One way of testing for forecast efficiency is to estimate the following regression:
and test whether or not .
- Is it possible for a forecast to be rational but not efficient? Is it possible for a forecast to be efficient but not rational? (2 points)
Yes. In the equation above we could easily have that and and in which case the forecast is rational but not efficient and so maybe the forecast is missing some of the information content in z but is otherwise a good forecast. Likewise, we can have a case in which, say, but so that the forecast fully utilizes the information in z but is otherwise mis-specified resulting in irrationality.
- (10 points) Consider the following two equations below:
- Write down this system as a VAR: . Specifically what is ? (2 points)
The VAR system is given by:
and we have that:
- Write down a matrix equation for the forecast of and given data on and . (2 points)
The forecast for and is given by
- What is the relationship between the VAR forecast for and the forecast that would result if one simply ignored and modeled as an AR(1)? (2 points)
They are identical. Since Z only depends on its lag and not a lag of x the VAR forecast for is identical to the AR forecast, . This can be seen directly by multiplying the above matrix equation out explicitly. If we do this once we find that:
and if we do the third multiplication we get
and note that evaluating the lower row of the matrix yields 0.36*0.6 which is identical to the case of the AR(1).
- Suppose that you had data on x and z but you did not know the true coefficients provided above. How could you estimate the VAR? (2 points)
You could estimate the VAR by MLE which would be accomplished by executing 2 OLS regressions:
- Regress x onto a constant, a lag of x and a lag of z
- Regress z onto a constant, a lag of x and a lag of z
- Does the VAR model place any restriction on the covariance/correlation between and ? If not, why not? If so, what is the nature of the restriction? (2 points)
No it does not. In a VAR there can be any sort of correlation between and . [A few students suggested that there was a restriction in the sense that the correlation between and observed at different times (period t and period s) should not be correlated. This is not a requirement of a VAR model but is an often maintained assumption and so I also accepted this answer.]
- (10 points) Suppose you are interested in the relationship between two time-series: y and z. Further, suppose that you suspect that the two series are cointegrated.
- What exactly does it mean for the series to be cointegrated? (2 points)
The two series are cointegrated if:
- y contains a unit root
- z contains a unit root
- a linear combination of y and z: does not contain a unit root.
- Why is cointegration important from a forecasting perspective, if at all? (2 points)
Cointegration is important from a forecasting perspective in the sense that there is no long run predictability in either y or z but there is long run predictability in so while one can’t be very sure about where either series is headed in the long run, one can say where y is headed relative to z.
- Suppose you suspect the two series to be cointegrated and suppose further you have reason to believe that it is y-z that is “cointegrated”. Describe how you would test whether or not the two series are cointegrated. (2 points)
Conduct the following three step test.
- Test whether y contains a unit root with an ADF test.
- Test whether z contains a unit root with an ADF test.
- Test whether y-z contains a unit root with an ADF test.
There is evidence of cointegration if you do not reject the null of a unit root in 1 and 2 but you do reject the null of a unit root in 3.
- Now suppose you suspect the series to be cointegrated but you do not have a strong view on the nature of the cointegrating relationship. Now how would you test for cointegration and how does this differ from the test procedure you described in d? (2 points)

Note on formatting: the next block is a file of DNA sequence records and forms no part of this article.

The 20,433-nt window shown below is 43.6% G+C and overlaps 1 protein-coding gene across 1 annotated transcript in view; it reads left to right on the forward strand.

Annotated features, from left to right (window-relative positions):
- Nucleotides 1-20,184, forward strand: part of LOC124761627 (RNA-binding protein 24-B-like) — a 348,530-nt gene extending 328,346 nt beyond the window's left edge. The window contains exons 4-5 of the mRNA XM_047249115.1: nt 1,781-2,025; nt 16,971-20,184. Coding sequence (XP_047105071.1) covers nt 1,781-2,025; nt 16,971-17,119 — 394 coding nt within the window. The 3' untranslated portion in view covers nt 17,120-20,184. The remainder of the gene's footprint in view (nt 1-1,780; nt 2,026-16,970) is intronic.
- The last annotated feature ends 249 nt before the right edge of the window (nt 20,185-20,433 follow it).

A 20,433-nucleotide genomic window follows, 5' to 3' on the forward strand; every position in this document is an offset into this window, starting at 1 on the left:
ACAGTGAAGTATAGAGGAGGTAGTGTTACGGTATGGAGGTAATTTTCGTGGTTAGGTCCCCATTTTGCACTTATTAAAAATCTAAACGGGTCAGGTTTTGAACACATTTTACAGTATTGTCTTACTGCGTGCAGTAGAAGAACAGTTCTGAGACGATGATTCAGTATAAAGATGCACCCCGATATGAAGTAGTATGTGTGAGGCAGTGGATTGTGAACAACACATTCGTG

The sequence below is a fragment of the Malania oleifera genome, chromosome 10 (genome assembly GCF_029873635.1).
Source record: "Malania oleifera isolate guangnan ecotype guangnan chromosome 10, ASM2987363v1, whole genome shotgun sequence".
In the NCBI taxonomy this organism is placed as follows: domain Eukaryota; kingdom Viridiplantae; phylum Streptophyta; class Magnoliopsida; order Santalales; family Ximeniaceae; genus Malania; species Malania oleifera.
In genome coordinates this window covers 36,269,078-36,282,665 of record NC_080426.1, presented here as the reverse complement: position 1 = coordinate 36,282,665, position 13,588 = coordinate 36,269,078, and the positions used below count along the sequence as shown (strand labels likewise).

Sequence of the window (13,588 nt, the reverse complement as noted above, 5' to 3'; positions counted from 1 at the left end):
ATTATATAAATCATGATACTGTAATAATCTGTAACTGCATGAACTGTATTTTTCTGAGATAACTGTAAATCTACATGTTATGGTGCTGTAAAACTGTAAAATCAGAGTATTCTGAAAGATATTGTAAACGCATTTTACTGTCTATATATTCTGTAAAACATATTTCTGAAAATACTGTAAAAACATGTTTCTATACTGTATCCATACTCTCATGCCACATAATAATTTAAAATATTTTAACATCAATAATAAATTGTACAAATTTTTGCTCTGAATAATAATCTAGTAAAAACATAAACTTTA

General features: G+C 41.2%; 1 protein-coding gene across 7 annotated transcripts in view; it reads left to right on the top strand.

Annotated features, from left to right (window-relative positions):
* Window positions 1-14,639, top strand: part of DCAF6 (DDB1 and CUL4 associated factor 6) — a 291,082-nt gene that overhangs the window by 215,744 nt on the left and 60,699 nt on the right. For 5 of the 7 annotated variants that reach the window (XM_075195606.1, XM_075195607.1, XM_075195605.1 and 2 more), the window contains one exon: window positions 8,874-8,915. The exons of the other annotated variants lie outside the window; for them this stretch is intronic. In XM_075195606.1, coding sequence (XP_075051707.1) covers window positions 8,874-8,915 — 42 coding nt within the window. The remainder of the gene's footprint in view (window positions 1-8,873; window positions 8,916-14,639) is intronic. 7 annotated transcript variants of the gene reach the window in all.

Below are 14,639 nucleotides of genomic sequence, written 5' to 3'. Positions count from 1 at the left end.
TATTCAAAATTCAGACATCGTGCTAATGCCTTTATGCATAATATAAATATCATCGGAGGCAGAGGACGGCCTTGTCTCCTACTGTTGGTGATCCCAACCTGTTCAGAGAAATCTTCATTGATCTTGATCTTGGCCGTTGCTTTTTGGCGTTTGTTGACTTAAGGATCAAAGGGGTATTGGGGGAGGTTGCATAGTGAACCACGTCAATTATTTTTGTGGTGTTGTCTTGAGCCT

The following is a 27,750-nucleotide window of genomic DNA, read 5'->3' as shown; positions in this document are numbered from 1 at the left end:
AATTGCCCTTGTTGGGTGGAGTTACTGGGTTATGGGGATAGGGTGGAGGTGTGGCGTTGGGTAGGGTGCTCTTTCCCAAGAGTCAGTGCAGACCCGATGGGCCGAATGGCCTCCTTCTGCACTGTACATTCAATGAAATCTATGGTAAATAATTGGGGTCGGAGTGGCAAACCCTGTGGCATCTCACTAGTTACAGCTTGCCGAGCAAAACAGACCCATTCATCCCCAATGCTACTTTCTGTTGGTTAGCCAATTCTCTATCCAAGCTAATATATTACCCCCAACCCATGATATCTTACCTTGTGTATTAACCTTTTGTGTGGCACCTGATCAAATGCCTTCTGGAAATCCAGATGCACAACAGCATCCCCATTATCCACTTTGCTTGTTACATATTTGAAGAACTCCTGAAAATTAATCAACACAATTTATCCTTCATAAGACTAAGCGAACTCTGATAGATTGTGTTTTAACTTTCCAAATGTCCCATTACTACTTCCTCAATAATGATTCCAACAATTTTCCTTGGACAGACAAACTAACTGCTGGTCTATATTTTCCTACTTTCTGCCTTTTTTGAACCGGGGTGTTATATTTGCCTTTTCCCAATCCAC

Do the test above except no introduce a new step 3a to be conducted before step 3
3a – estimate the cointegrating relation by executing an OLS regression of y on z andf then compute
Also, when conducting the test in step 3 you must use a different statistical table as the critical values of the test change when the cointegrating relationship is estimated.
- Now suppose you are interested in estimating the cointegrating relation between y and z, i.e. you are not willing to assume that y-z is the right cointegrating relationship but would like to estimate the model and test whether or not or not. What is one method besides OLS that can be used to estimate this relationship? How do you implement this method and how does it differ from OLS? Why might one use this method rather than OLS? (2 points)
One can use dynamic OLS (DOLS)
Dynamic OLS is implemented by regressing y onto z and leads and lags of changes in z as follows:
This method is often used instead of standard OLS since the distribution of standard OLS is non-normal which makes inference difficult but the (asymptotic) distribution of DOLS is normal which makes inference easier.
- (10 points) Consider the model: where is distributed iid N(0,1)
- Suppose is an ARCH(2) process – write down the exact functional form for ? (2 points)
The functional form for the ARCH(2) process is given by:
- Under the assumption in a) above what is ? (2 points)
Under the assumptions above the mean of y is still zero. This is because the ARCH model influences volatility but not the mean of y and so the mean of y is unaffected and remains zero.
- How could you statistically test whether or not ARCH effects are present in a sample of data on y? What specific test would you use? What is the distribution of this test? (2 points)
One can test for ARCH effects by regressing squared values of y onto lagged values of squared y’s. The test statistic TxR2 from that regression has a chi-square distribution with m degrees of freedom – the number of lags used in the regression. If TxR2 is larger than the relevant critical value then the data are supportive of ARCH effects.
- Suppose you are not sure about the exact order of the ARCH model. What is one approach for determining the appropriate order of the ARCH model? (2 points)
One could use a standard model selection criteria such as AIC or SIC.
- Suppose you find strong evidence of ARCH effects in the data and suppose further that you determine that the appropriate order of the ARCH model is very long. What is an alternative volatility model that might be appropriate in this context and why? Write down the exact functional form for the volatility model. (2 points)
If there is evidence of a large number of lags in the ARCH model, such as ARCH (20) then it may be sensible to specify a GARCH model such as the canonical GARCH(1,1) model:
since the presence of the GARCH term effectively allows for an infinite number of ARCH terms with geometrically declining weights.